Re: Bridging two subnets selectively using routing
|[Date Prev][Date Next][Thread Prev][Thread Next][Date Index][Thread Index]|
On 11/02/07 15:24, Corey Hickey wrote:
1. Check /proc/sys/net/ipv4/ip_forward on box A1 to see if it's configured to route at all.2. The hosts on network A will receive packets from miscellaneous IP addresses in B's subnet, and not have any idea what to do with them. You'll need to either configure routes on the hosts in network A...# ip route add 10.3.0.0/16 via 192.168.4.10 dev eth0 ...or set up box A1 to SNAT packets# iptables -t nat -A POSTROUTING -s 10.3.0.0/16 -d 192.168.4.0/24 -j SNAT --to-source 192.168.4.10You'll have to do something similar for the reverse direction, too.
You could do either of the above.However there should be a route from any box on either network to specific boxes on the other network. Remember that the OP configured routes on AR and BR to reach host(s) on Net B and Net A (respectively) via A1. Thus when a host on Net B receives a packet from a host on Net A, it will reply via its default gateway, BR. BR will then redirect or route the packet back to A1 which will then send the packet directly on to the original host on Net A. This is all of course presuming that A1 is forwarding packets like it needs to be and that there are no firewalls in place blocking any thing, especially reverse path filters.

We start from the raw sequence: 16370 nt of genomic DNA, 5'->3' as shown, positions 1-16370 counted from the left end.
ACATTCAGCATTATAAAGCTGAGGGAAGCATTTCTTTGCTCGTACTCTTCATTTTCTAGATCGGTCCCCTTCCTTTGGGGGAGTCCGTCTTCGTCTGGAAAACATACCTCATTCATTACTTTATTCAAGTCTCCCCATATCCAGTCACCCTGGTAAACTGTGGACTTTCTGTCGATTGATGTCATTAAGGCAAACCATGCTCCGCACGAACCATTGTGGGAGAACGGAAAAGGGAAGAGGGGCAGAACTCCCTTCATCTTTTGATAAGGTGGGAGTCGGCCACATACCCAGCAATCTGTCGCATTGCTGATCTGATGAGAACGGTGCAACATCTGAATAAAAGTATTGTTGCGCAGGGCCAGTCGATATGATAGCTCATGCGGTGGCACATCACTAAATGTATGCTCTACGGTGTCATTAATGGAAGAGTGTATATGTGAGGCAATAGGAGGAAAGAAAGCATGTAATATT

I haven't tested what I wrote above; if it doesn't work, run tcpdump in various places to see what icmp packets are going where.
TCPDump / Etherial is your *FRIEND*!!!
Honestly, though, I think you're setting yourself up for a decent headache trying to do it this way. In my opinion, the easy solution is in the first word of your subject line: just make host A1 a bridge. That's what I did when I originally set up that box, and it worked fine the whole time I managed it (actually, I didn't manage it at all, since the bridging never had any problems).
Bridging and / or proxy ARP by them selves will not solve this problem. Net A and Net B have different IP address ranges, thus even with a bridge in place the hosts will never communicate. In fact a bridge with out any thing else will just worsen the situation by passing broadcasts where they are not needed.
Put both physical networks on the same IP subnet and enforce any desired firewalling/segmentation with a few simple iptables rules running on the bridge. If you're still using the same machine that used to do that job, you might be able to find the relevant configuration files lying around. If not, I'm sure I can recall at least most of the details.
Ugh. I'm going to presume that the networks have different IP address ranges and are not presently joined for a reason. Thus combining the IP address ranges and bridging them together will actually be a regression in network config / technology / evolution.
Now if you want to bridge the networks together wile still using the separate IP address ranges AND multi-home select boxen so that they are on both Net A and Net B then bridging and / or proxy ARP will work just fine.
Either way, if you need assistance, let me know and I'll be happy to stop by sometime and lend a hand.
You can drop a line in here too. Grant. . . . _______________________________________________ LARTC mailing list LARTC@xxxxxxxxxxxxxxx http://mailman.ds9a.nl/cgi-bin/mailman/listinfo/lartc